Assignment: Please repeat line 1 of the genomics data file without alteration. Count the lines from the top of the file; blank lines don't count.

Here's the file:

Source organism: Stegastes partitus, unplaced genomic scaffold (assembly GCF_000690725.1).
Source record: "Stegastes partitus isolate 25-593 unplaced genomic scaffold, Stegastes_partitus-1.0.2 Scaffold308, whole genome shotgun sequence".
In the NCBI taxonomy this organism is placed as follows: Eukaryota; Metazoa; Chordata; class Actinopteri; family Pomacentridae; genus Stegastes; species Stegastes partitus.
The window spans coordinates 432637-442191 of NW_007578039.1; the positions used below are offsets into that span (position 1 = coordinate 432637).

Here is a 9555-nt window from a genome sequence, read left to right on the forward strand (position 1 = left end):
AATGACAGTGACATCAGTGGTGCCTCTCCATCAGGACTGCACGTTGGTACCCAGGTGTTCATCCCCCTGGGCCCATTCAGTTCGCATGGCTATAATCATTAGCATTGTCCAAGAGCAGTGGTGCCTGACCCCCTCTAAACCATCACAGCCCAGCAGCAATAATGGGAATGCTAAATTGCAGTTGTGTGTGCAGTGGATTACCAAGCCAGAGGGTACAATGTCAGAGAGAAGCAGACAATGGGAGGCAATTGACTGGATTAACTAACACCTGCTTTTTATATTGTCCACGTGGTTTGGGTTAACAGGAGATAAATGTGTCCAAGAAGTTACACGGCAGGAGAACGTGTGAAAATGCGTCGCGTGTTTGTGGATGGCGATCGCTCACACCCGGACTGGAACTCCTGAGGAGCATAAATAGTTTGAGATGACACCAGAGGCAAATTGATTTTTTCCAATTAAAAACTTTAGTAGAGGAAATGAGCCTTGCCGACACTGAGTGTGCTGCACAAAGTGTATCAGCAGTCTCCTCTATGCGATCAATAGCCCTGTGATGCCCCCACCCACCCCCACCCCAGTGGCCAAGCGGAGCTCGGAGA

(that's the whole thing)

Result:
Source organism: Stegastes partitus, unplaced genomic scaffold (assembly GCF_000690725.1).